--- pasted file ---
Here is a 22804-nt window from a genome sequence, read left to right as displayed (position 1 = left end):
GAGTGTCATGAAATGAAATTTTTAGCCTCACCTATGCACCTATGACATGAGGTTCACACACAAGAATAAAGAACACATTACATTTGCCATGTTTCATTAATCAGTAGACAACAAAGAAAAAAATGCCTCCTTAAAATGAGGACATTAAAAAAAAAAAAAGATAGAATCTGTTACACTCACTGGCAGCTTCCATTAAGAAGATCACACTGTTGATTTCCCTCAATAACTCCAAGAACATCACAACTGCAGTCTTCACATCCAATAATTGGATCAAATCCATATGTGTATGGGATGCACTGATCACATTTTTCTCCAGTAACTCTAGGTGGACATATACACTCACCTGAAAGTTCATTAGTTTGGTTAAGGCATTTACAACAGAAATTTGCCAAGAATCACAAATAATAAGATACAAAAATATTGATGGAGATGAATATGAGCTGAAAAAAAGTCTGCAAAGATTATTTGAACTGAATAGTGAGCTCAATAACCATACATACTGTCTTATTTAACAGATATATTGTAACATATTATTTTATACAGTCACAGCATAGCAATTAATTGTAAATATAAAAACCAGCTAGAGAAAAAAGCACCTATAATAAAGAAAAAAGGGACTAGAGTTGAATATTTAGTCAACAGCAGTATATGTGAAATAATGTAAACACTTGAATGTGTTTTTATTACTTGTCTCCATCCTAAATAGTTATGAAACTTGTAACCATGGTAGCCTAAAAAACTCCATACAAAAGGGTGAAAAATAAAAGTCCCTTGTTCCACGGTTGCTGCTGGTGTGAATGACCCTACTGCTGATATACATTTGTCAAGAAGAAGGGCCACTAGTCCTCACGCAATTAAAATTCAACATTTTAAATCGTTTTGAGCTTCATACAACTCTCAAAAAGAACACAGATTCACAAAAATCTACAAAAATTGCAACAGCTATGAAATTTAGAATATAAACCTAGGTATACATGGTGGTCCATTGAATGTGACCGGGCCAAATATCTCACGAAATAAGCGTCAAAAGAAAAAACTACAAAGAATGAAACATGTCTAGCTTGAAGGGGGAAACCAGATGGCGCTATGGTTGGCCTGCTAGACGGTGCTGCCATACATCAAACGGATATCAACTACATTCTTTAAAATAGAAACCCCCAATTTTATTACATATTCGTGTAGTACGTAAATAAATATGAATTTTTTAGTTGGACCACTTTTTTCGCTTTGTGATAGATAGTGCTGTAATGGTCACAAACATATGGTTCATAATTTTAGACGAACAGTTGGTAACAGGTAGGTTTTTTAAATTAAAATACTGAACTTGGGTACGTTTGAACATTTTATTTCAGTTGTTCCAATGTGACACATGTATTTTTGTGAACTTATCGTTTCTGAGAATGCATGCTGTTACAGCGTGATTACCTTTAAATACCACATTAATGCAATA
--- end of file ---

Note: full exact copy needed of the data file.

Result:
Here is a 22804-nt window from a genome sequence, read left to right as displayed (position 1 = left end):
GAGTGTCATGAAATGAAATTTTTAGCCTCACCTATGCACCTATGACATGAGGTTCACACACAAGAATAAAGAACACATTACATTTGCCATGTTTCATTAATCAGTAGACAACAAAGAAAAAAATGCCTCCTTAAAATGAGGACATTAAAAAAAAAAAAAGATAGAATCTGTTACACTCACTGGCAGCTTCCATTAAGAAGATCACACTGTTGATTTCCCTCAATAACTCCAAGAACATCACAACTGCAGTCTTCACATCCAATAATTGGATCAAATCCATATGTGTATGGGATGCACTGATCACATTTTTCTCCAGTAACTCTAGGTGGACATATACACTCACCTGAAAGTTCATTAGTTTGGTTAAGGCATTTACAACAGAAATTTGCCAAGAATCACAAATAATAAGATACAAAAATATTGATGGAGATGAATATGAGCTGAAAAAAAGTCTGCAAAGATTATTTGAACTGAATAGTGAGCTCAATAACCATACATACTGTCTTATTTAACAGATATATTGTAACATATTATTTTATACAGTCACAGCATAGCAATTAATTGTAAATATAAAAACCAGCTAGAGAAAAAAGCACCTATAATAAAGAAAAAAGGGACTAGAGTTGAATATTTAGTCAACAGCAGTATATGTGAAATAATGTAAACACTTGAATGTGTTTTTATTACTTGTCTCCATCCTAAATAGTTATGAAACTTGTAACCATGGTAGCCTAAAAAACTCCATACAAAAGGGTGAAAAATAAAAGTCCCTTGTTCCACGGTTGCTGCTGGTGTGAATGACCCTACTGCTGATATACATTTGTCAAGAAGAAGGGCCACTAGTCCTCACGCAATTAAAATTCAACATTTTAAATCGTTTTGAGCTTCATACAACTCTCAAAAAGAACACAGATTCACAAAAATCTACAAAAATTGCAACAGCTATGAAATTTAGAATATAAACCTAGGTATACATGGTGGTCCATTGAATGTGACCGGGCCAAATATCTCACGAAATAAGCGTCAAAAGAAAAAACTACAAAGAATGAAACATGTCTAGCTTGAAGGGGGAAACCAGATGGCGCTATGGTTGGCCTGCTAGACGGTGCTGCCATACATCAAACGGATATCAACTACATTCTTTAAAATAGAAACCCCCAATTTTATTACATATTCGTGTAGTACGTAAATAAATATGAATTTTTTAGTTGGACCACTTTTTTCGCTTTGTGATAGATAGTGCTGTAATGGTCACAAACATATGGTTCATAATTTTAGACGAACAGTTGGTAACAGGTAGGTTTTTTAAATTAAAATACTGAACTTGGGTACGTTTGAACATTTTATTTCAGTTGTTCCAATGTGACACATGTATTTTTGTGAACTTATCGTTTCTGAGAATGCATGCTGTTACAGCGTGATTACCTTTAAATACCACATTAATGCAATA